Illustrative image. VNA/VNS Photo
HÀ NỘI — Most enterprise associations disagree with the proposal to cut working time from 48 hours to 44 hours per week under the draft revised Labour Code.
The opinions were revealed after Minister of Labour, Invalids and Social Affairs Đào Ngọc Dung worked with the Việt Nam Chamber of Commerce and Industry (VCCI) and several enterprise associations on Monday afternoon to receive comments on the draft.
The proposal by the Ministry of Labour, Invalids and Social Affairs has been compiled under the draft, which is set to be submitted for approval at the eighth session of the 14th National Assembly in October.
Phan Thị Thanh Xuân, vice president of the Việt Nam Leather, Footwear and Handbag Association (LEFASO), said cutting down the working hours to 44 per week meant that businesses would have to recruit an additional 10 per cent of labourers.
However, the leather and footwear sector currently could not recruit more workers due to a shortage. Some enterprises even had to employ 50-year-old labourers, she said.
Meanwhile, it was hard for enterprises to invest too much in technology to increase labour productivity while the number of products remained the same, she said.
Therefore, cutting working hours to 44 per week would cause a reduction in sales for enterprises, she added.
Vũ Tiến Lộc, chairman of VCCI said “It is not the proper time to cut working hours.”
“If the country wants to escape from the middle-income trap, we have to take full advantage of the labour force and work very hard,” he said.
Representatives of the enterprise associations also suggested the draft should increase overtime instead of applying a maximum of 300 hours of overtime each year as at present.
Nguyễn Xuân Dương, deputy president of the Việt Nam Textile and Apparel Association said in a global context, China now allowed their labourers to work 600 hours of overtime each year and Japan permitted their labourers to work 700 hours of overtime each year.
If a domestic enterprise wanted to deliver goods to its international partner on time, they might have to violate current regulations on overtime to meet the deadline and compete with other enterprises in the region, he said.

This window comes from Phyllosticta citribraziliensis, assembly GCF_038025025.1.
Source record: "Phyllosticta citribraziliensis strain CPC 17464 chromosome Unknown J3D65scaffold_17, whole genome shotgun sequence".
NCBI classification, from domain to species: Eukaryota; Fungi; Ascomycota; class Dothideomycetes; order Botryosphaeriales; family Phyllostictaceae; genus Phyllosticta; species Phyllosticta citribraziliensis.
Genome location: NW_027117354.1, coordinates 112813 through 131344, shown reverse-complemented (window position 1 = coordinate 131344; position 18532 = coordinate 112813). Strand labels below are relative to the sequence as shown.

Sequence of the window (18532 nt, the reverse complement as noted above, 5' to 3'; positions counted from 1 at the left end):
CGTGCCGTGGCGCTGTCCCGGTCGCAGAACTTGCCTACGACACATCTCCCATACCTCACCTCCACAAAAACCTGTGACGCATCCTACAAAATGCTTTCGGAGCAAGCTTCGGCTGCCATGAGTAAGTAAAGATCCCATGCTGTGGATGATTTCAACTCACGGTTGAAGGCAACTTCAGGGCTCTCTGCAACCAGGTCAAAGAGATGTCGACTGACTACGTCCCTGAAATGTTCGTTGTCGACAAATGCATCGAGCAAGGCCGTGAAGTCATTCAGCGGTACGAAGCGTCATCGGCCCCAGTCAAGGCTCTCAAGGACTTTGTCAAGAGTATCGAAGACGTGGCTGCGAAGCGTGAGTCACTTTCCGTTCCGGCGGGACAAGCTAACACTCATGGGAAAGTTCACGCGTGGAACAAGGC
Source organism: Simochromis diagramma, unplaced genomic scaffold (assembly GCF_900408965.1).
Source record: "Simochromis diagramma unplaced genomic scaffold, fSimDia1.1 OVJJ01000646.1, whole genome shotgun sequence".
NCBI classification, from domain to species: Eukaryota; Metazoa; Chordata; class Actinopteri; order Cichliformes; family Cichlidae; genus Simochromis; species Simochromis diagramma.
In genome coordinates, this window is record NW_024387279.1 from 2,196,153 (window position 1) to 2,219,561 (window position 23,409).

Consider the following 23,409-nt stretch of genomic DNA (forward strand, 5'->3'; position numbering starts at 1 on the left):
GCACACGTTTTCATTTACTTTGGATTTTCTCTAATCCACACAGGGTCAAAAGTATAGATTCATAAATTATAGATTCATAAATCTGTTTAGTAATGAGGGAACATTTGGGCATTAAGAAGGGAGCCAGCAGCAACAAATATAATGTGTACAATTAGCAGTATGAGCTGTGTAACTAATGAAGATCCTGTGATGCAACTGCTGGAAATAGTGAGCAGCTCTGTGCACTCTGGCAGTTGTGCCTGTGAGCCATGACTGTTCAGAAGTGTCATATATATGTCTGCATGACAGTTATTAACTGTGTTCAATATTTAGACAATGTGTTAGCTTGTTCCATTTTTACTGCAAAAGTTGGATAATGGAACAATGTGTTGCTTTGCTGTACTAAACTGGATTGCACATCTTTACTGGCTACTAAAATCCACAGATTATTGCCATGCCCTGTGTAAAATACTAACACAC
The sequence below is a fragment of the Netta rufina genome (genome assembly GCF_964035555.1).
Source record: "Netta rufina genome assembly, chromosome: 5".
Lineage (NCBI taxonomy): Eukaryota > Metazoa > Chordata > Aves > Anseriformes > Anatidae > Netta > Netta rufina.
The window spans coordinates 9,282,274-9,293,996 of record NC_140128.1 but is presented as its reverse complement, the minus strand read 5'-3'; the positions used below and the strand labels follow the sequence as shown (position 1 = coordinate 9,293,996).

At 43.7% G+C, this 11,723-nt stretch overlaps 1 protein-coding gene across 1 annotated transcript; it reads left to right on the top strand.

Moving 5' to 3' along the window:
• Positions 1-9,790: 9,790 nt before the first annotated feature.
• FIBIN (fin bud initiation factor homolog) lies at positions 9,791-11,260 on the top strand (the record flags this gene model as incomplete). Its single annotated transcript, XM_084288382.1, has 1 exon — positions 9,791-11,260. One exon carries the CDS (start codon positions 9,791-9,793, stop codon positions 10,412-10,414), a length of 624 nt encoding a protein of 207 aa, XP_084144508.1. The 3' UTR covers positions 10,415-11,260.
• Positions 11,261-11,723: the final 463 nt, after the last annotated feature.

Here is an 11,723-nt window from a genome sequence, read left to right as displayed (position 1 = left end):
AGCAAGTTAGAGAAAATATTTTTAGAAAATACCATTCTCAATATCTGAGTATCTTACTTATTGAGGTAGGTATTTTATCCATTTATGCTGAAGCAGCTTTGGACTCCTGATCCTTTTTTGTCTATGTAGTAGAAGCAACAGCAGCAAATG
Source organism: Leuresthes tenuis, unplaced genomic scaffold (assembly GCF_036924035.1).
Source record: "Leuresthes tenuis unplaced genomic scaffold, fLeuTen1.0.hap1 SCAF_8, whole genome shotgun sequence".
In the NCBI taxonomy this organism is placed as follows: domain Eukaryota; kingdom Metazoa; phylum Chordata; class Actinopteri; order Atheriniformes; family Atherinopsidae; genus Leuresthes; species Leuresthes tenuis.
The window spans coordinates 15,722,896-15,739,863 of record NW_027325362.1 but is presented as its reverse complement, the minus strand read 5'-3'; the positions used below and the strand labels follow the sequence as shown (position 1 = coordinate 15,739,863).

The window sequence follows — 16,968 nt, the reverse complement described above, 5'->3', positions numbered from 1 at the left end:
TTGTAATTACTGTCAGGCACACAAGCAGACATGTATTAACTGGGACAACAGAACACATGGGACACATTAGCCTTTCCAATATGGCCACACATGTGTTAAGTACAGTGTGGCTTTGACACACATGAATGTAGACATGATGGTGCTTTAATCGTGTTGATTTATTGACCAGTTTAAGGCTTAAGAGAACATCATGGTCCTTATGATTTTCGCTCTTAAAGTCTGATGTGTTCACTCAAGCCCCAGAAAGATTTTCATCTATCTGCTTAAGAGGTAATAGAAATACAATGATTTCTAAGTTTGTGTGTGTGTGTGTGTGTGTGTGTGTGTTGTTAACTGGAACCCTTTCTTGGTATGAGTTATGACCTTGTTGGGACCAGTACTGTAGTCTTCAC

However, if the partner found that the domestic enterprise violated the regulations, they would halt the order. "We would lose the order," he said.
Dương also said that the domestic textile sector often had no orders from partners in March and October. In September, some enterprises worked just 4 -5 hours each day due to a lack of orders.
Additionally, the wage for domestic textile labourers was currently higher than textile labourers in India and Bangladesh. "If we tighten the amount of overtime, our enterprises would lose orders and the labourers would lose their jobs," he said.
Agreeing with Dương, Nguyễn Hoài Nam, deputy general secretary of the Việt Nam Association of Seafood Exporters and Producers (VASEP) said “We could miss out on orders from partners if we have problems with overtime.”
Bùi Sỹ Lợi, vice chairman of the National Assembly’s Committee for Social Affairs, said the Government was planning to propose to the NA to allow the Government to solve the problem of overtime in some special sectors. This proposal would be decided by the NA but the opinion of the committee was that it did not agree with the increase in overtime.
Minister Dung, head of the draft’s compiling board said it was difficult to satisfy all people because the impact of the labour code was significant. However, the board would consider all comments to find the most suitable solution.
“The objective of the code is to serve labourers and the country’s development, including paying attention to businesses,” he said.— VNS